Motor insurance is a legal requirement for any car owner and driver on UK roads. If you drive without insurance then you face a fine of up to £1,000 and the risk of having your car seized and destroyed by the government.
It can cover you in the event that the vehicle is stolen, vandalised, catches fire or is involved in an accident. Depending on the type of insurance you opt for it can also cover any injuries sustained if involved in an accident, legal costs and damage to any third-party property or persons.
When you lease a vehicle it will still be your responsibility to insure the vehicle though there are some differences between arranging insurance for a lease vehicle and arranging insurance for one you own outright. The insurance will not be included by the funder as part of the lease agreement.
Types of Insurance
As mentioned above there are different levels of insurance you can get for your car. There are three main levels:
Within the three levels there are a number of different kind of policies that you might consider, for example, there’s multi-car policies that allow households to claim a discount for insuring multiple vehicles, young driver insurance designed specifically for young drivers to help with the usual high costs associated with their higher risk and even short-term insurance.
Comprehensive Car Insurance
Comprehensive or fully comp insurance is the highest level of insurance that you can opt for.
It covers you, your car, your passengers and property as well as any third parties that are involved in an accident. It also protects the vehicle in the event of vandalism or theft.
Some comprehensive policies also cover you for driving other vehicles but not all of them so you should always check your policy before driving another vehicle.
Third Party, Fire and Theft
This is the middle level of insurance and covers any third parties involved in an accident as well as your car if it is stolen or damaged by fire. It will not cover any damage to your vehicle if you are involved in an accident or vandalised in any way.
Third-party insurance cover is the most basic car insurance you can have, and this only covers and injury to third parties or third-party property if you are involved in an accident.
This is the minimum level of insurance that is required when driving in the UK.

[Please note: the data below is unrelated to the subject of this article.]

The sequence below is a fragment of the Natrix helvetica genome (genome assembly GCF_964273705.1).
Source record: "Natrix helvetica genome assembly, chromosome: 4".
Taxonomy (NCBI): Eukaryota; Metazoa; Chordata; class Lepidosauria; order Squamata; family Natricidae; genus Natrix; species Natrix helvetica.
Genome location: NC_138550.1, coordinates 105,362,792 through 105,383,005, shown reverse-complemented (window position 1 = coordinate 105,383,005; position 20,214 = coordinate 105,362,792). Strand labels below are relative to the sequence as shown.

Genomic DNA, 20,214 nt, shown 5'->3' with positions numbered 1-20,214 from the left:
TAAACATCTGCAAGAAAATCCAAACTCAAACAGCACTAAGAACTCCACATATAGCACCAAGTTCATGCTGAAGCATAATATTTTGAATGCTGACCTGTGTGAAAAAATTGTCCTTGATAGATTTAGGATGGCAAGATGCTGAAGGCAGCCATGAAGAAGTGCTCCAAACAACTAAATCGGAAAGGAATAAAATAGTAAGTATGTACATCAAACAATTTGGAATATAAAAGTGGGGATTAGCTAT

How to Insure a Lease Car
As mentioned above there are some differences between insuring a vehicle you purchase and insuring one you are leasing.
The first thing you need to be aware of is that a lease vehicle is not usually registered until the day of, or day before, delivery. This means that most insurance providers will not be able to locate the vehicle by searching the registration on the DVLA’s database as they can take a couple of days after registration to appear.
They will be able to provide you with an insurance quote and insure the vehicle based on other information on the vehicle specification which we can provide you with if you are leasing through Car Lease Special Offers.
If you are leasing a vehicle that is pre-registered then this should not be an issue for you as the vehicle will be showing on the DVLA’s database.
Who’s the Owner and Keeper of a Lease Vehicle?
As they own the vehicle your lease funder will be the registered owner of the vehicle. You will need to provide your insurance provider with their registered name and if you are unsure of the full business name please get in touch with us on 01722 322 888 or firstname.lastname@example.org and we can confirm this for you.
Although you will be driving the vehicle the registered keeper will also be the lease funder and you will need to advise your insurance provider of this as it may affect the policy they are able to offer you.
Will I Need to Provide You or the Funder with Proof of Insurance?
You will not need usually need to provide us with proof that the vehicle is insured.
The only exception for this will be if your vehicle is on a fleet insurance policy as some of our funders will ask for proof of insurance as they cannot find it on the DVLA’s system and need the vehicle to be insured before they can set it live on their system.
There may be circumstances when your lease provider will ask for proof of your vehicle insurance during the lease, for example if you plan on going abroad with the car but you will not need to provide it for most of the lease.
Do I Need GAP Insurance?
When you lease a vehicle you might be asked if you want to take out GAP insurance as well. This is separate to your usual insurance and is not necessary for you to have.
GAP insurance only comes into play if the vehicle is written off or stolen and unrecoverable and there is a difference between the amount your insurance company pays out and the amount that is remaining on your lease payments and expected by the funder.
For more information on GAP insurance have a look at this guide.
Private Registrations and Lease Car Insurance
You can add your personalised number plate to a lease vehicle however for most funders this cannot be done until after the vehicle has been delivered and on their system. This is to avoid complications and delays with delivery to you.
Because you will change the registration number you will need to insure the vehicle on the registration it is originally delivered on and then once your funder confirms the new registration has been updated you will need to amend this with your insurance provider.